Mary Rogers: Boulder and Xcel are MisalignedPublished on: Monday, April 17, 2017
Xcel’s partnership offer is tempting. It promises certainty and finality, which are very alluring after years of uncertainty about our electric future, particularly its costs. But I agree with John Farrell’s guest opinion that caution is warranted.
As a former attorney, I drafted dozens and dozens of contracts. Now with the benefit of hindsight I can say, with absolute certainty, that a contract can’t create a sound business relationship; it can only document what is already fundamentally sound. In other words, the success of a business arrangement doesn’t rest on the brilliance of the language lawyers and negotiators write into a contract. Success follows those deals that make financial and business sense for the parties.
As Mr. Farrell accurately pointed out, in the case of our proposed municipalization, there is no alignment between the city’s and Xcel’s fundamental business objectives. So it doesn’t matter how much Xcel might promise, how enthusiastic its staff’s responses, or how clever the documentation written to embody a deal between Xcel and the city.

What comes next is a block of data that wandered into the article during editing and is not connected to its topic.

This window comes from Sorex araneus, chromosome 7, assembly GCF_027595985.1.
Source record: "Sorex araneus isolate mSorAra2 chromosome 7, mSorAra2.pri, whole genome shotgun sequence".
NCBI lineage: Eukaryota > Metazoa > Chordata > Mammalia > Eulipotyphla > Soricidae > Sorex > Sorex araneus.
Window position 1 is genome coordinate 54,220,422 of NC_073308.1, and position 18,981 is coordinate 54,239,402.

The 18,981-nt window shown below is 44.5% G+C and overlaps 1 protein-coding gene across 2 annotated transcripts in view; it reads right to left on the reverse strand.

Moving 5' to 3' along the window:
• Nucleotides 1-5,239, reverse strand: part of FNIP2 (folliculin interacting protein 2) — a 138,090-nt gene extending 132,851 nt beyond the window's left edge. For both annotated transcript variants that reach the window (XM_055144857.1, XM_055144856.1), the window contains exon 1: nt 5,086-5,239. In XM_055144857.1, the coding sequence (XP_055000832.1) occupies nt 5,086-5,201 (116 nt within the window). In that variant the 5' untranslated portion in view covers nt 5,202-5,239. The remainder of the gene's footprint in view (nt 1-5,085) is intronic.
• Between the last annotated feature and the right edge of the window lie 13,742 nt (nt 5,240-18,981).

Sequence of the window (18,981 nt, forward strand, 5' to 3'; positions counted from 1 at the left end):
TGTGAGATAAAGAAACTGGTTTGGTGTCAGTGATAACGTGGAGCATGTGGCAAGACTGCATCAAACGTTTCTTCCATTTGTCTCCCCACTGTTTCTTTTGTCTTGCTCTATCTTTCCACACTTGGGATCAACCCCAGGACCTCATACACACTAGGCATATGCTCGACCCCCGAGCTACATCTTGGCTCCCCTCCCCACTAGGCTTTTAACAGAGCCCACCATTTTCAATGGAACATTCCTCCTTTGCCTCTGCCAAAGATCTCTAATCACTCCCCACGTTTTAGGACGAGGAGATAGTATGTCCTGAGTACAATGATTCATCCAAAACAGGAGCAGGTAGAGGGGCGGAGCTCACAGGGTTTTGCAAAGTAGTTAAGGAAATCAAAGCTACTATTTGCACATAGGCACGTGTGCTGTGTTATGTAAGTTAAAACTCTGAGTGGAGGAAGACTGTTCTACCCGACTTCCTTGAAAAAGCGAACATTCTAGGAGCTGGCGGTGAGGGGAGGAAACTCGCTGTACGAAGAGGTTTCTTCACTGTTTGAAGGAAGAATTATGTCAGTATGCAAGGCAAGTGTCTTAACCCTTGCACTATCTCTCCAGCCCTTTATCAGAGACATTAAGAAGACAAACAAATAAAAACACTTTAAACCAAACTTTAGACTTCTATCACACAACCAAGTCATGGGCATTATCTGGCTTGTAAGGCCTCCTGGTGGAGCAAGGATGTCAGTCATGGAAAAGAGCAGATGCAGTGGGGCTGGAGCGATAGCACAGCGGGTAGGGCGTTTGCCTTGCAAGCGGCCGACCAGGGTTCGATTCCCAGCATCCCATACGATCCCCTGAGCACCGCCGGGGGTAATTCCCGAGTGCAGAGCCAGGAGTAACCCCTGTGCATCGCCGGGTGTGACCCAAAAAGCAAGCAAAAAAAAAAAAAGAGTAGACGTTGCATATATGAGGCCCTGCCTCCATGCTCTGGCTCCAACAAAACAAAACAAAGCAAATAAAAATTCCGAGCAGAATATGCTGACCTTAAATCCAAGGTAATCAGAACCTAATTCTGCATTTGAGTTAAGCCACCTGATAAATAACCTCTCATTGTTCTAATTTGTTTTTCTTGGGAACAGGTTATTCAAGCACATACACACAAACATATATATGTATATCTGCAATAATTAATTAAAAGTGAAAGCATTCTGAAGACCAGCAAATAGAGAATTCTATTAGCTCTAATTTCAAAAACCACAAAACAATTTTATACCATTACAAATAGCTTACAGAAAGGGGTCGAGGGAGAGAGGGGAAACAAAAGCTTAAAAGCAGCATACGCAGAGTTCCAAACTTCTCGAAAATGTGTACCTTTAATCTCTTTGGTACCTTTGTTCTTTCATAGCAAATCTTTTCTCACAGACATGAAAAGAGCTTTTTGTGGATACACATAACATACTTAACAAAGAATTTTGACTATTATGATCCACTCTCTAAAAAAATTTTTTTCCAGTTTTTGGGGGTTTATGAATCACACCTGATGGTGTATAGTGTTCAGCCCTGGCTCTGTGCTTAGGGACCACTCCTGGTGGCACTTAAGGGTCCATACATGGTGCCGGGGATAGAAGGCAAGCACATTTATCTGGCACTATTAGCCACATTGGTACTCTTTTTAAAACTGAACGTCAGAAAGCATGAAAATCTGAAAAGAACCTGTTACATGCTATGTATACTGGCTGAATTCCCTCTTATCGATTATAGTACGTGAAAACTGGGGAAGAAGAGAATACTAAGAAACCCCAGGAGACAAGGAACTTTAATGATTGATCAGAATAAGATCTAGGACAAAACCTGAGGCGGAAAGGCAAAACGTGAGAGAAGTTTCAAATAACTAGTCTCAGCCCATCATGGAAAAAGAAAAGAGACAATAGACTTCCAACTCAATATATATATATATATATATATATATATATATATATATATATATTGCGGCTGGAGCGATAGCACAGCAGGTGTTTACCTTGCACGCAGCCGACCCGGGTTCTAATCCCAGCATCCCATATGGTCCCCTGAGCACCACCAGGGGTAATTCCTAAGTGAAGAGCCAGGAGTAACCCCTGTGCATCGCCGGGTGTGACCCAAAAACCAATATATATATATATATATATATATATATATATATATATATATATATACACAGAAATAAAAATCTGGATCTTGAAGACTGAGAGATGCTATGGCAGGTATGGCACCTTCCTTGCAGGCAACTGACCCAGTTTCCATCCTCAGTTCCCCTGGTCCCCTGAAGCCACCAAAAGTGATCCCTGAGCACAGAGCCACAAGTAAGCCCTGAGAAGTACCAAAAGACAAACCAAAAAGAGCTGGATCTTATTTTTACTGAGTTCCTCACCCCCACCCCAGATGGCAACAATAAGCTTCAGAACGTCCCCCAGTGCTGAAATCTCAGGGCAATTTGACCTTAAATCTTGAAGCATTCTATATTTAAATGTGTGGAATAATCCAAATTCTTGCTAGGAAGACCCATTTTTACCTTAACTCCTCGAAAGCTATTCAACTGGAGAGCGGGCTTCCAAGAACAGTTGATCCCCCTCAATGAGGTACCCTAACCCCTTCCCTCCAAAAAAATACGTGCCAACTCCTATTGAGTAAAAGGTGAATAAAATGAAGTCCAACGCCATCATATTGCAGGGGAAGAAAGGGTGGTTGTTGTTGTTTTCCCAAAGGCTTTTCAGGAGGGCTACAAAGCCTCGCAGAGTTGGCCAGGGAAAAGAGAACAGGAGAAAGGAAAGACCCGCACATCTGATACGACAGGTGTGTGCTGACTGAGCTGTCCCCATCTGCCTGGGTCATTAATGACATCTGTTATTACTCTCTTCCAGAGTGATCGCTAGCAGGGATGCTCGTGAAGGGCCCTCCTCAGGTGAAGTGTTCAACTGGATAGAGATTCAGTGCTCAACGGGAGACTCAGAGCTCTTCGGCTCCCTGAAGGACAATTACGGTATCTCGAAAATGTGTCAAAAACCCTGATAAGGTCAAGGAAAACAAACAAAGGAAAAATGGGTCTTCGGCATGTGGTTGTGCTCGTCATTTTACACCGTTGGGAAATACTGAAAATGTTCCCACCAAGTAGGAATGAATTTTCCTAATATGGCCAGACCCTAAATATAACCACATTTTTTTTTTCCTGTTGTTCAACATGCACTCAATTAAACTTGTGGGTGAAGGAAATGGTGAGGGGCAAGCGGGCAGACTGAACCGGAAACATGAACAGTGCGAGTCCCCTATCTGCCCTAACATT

Any deal we enter will suck us into a never-ending struggle to get Xcel to really contribute to our goals. We will be pursuing the goals of using less energy and redirecting energy usage to renewable resources. Meanwhile, Xcel will be pursuing its fundamental objectives of selling a lot of energy, recouping its coal plant investments and delivering shareholder profits.
This fundamental misalignment is why we haven’t been able to reach an agreement after seven years — and why the proffered partnership won’t do the trick either, no matter how carefully it is documented. I urge the city to stick to a path of energy independence.
This Letter to the Editor originally appeared in the Daily Camera.